A related issue was also whether the Council had “acted diligently” and “could legitimately hold” that there was no need for a public procurement procedure.  In light of the finding that the VEAT notice did not describe the nature of the transaction with sufficient transparency, the issue of “diligence” or “good faith” (as it is often referred), was not fully explored in the judgment however this appears a likely area for future judicial comment.

As the Court of Appeal made a finding of ineffectiveness, it also imposed a fine.  The Court imposed only a nominal fine of £1.   

The Limitation Period

The Council’s VEAT notice was published on 14 August 2015, and the contract was entered into on 4 September 2015. Faraday issued a judicial review claim on 20 November 2015, and a claim under the 2006 Regulations on 8 January 2016.

The claim for ineffectiveness was clearly brought within the six month “long stop” period so there was no issue in respect of that.

In relation to a claim seeking a remedy other than ineffectiveness, the Court of Appeal confirmed that the 30 day time limit still applied.  In other words, a claim for ineffectiveness did not extend the time period for a claim for damages.

In relation to the 30 day time limit for remedies other than ineffectiveness, Faraday confirmed that it was “aware of the contract” on 9 September 2015, but the contract itself was only disclosed to it (in redacted form) on 10 December 2015. The Council argued that Faraday knew or ought to have known that grounds for bringing proceedings had arisen in September 2015 or certainly no later than 20 November 2015, when it issued its judicial review claim.

The Court of Appeal disagreed, holding that Faraday could only have been sure of the terms of the contract when it was disclosed in December 2015. However, even if time ran from before that date the Court confirmed that it would exercise its discretion to extend time.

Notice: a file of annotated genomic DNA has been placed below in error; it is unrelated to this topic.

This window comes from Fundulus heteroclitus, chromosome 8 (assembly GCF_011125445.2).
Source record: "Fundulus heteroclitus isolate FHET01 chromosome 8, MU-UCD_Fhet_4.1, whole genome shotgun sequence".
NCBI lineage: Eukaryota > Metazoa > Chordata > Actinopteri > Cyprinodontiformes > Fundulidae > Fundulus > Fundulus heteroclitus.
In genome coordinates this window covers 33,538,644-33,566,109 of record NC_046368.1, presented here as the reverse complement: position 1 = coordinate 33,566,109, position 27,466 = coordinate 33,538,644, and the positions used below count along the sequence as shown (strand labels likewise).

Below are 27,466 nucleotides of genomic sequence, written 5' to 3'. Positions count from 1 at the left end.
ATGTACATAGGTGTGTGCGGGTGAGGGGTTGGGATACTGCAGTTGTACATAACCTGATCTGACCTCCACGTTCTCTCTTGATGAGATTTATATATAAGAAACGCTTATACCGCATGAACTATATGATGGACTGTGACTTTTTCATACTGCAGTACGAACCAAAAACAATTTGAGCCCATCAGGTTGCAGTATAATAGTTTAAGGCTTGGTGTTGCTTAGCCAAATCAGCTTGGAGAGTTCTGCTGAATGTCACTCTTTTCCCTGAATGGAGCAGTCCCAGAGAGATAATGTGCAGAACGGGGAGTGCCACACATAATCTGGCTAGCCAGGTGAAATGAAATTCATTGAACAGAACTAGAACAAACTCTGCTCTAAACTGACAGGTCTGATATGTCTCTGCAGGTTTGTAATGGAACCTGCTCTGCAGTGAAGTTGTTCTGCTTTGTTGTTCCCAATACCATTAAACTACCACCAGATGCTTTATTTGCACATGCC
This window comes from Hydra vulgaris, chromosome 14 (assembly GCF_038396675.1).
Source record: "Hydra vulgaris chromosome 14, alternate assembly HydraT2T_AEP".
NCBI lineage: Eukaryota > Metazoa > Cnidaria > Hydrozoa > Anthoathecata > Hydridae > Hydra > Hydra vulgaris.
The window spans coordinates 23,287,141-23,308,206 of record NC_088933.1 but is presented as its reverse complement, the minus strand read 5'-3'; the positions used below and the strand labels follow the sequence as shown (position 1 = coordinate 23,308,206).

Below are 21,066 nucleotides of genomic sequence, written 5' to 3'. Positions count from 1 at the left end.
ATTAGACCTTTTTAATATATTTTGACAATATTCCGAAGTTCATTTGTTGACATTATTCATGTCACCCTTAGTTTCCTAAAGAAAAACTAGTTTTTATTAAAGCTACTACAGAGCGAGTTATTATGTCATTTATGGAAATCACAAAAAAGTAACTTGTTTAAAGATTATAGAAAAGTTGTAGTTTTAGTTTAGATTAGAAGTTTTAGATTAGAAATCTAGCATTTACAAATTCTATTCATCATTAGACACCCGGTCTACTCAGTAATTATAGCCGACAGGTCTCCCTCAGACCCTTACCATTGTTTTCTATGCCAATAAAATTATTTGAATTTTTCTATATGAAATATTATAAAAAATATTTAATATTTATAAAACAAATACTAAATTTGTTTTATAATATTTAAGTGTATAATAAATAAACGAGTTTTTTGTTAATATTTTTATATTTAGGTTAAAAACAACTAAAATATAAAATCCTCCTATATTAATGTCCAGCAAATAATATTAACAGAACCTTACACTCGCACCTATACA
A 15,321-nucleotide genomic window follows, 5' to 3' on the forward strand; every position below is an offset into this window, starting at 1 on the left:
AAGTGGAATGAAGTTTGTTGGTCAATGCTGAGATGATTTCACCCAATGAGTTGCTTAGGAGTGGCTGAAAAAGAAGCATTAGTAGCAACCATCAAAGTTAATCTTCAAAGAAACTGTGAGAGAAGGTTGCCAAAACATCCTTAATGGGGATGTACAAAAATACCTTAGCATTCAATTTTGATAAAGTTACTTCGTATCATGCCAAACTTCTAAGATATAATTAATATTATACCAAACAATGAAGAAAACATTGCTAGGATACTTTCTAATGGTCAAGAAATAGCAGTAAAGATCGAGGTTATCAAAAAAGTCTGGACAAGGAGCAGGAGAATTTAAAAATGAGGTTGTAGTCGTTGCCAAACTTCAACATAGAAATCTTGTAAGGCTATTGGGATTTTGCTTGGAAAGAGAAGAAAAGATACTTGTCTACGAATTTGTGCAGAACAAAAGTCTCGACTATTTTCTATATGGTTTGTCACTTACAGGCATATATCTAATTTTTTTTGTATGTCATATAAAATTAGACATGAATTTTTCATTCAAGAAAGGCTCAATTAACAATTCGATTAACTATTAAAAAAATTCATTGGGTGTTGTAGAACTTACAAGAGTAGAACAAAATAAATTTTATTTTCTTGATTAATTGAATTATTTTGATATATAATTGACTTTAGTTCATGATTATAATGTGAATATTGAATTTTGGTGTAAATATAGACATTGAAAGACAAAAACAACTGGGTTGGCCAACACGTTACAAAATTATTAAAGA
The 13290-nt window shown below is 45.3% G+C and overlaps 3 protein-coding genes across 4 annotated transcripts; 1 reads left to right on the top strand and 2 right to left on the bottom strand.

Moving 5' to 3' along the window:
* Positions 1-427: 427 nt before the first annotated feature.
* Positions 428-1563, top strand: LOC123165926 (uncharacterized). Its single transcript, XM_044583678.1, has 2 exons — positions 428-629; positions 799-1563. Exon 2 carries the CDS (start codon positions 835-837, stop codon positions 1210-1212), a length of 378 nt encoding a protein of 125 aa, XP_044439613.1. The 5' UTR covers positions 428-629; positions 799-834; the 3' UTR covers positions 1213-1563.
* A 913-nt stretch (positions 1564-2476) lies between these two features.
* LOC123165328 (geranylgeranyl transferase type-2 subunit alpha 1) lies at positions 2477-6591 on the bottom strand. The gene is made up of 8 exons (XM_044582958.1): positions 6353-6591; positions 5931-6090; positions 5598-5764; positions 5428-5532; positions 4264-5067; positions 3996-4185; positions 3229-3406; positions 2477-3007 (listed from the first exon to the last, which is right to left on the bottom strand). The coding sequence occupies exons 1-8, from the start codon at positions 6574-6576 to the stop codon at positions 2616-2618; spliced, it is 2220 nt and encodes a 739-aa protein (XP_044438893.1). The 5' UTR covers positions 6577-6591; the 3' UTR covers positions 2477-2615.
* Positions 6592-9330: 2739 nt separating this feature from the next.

Key lessons for contracting authorities and bidders

  1. In order to protect against ineffectiveness, VEAT notices will need to contain full and transparent details of the proposed contract. The standard form only allows 500 words for the authority’s justification. Authorities should ask themselves whether a third party would understand the true nature of the contract and the authority’s justification from the information provided. If in doubt, err on the side of disclosure and transparency.
  2. Authorities may consider providing a link within the VEAT notice to a summary or redacted version of the relevant agreement in order that the market can see for itself the key terms. An alternative tactical approach might be to say all that can reasonably be said within the confines of the notice itself.  What is appropriate will need to be considered on a case by case basis.
  3. We can expect more judicial development of the concepts of “good faith” and “diligence” in relation to reliance on a VEAT notice. An authority should be able to show that it has given the matter sufficient consideration including appropriate fact finding, taking legal advice and reasonable decision-making.
  4. Whilst only a nominal civil financial penalty (£1) was imposed on the Council in this case, authorities should certainly not assume that a nominal civil financial penalty will be the norm when a declaration of ineffectiveness is made.
  5. The Court of Appeal’s comments in respect of limitation were arguably generous (and this issue was, in the event, largely academic given that the claim for ineffectiveness was brought “in time”). Bidders should not assume that time will only start to run once documents are disclosed to them. Pre-action disclosure often happens piecemeal in procurement disputes and bidders need to keep under constant review whether they know or ought to know that they have grounds for bringing a claim. The 30 day limitation period will not be extended lightly.

 


[1]               Faraday Development Limited v West Berkshire Council [2018] EWCA Civ 2532

[2]               Whilst the UK remains a member of the EU notices are required to be published in the Official Journal of the European Union (OJEU). In the event that the UK leaves the EU with a deal the requirement to publish in the OJEU will continue during the transition period.  In the event of a no-deal Brexit, a replacement UK e-notification service should be used.

                See: https://assets.publishing.service.gov.uk/government/uploads/system/uploads/attachment_data/file/790425/PPN-0219.pdf

[3]               Regulation 47K of the Public Contracts Regulations 2006 and Regulation 99 of the Public Contracts Regulations 2015. Faraday was decided under the 2006 Regulations but the relevant provisions are substantively the same under the 2015 Regulations.  

[4]               Regulation 99(4) of the 2015 Regulations, and Regulation 47K(4) of the 2006 Regulations.

[5]               Regulation 92 of the 2015 Regulations, and Regulation 47D of the 2006 Regulations.

[6]               Regulation 93 of the 2015 Regulations, and Regulation 47E of the 2006 Regulations.

[7]               C-19/13 Ministerio dell’Interno v Fastweb SpA ECLI:EU:C:2014:2194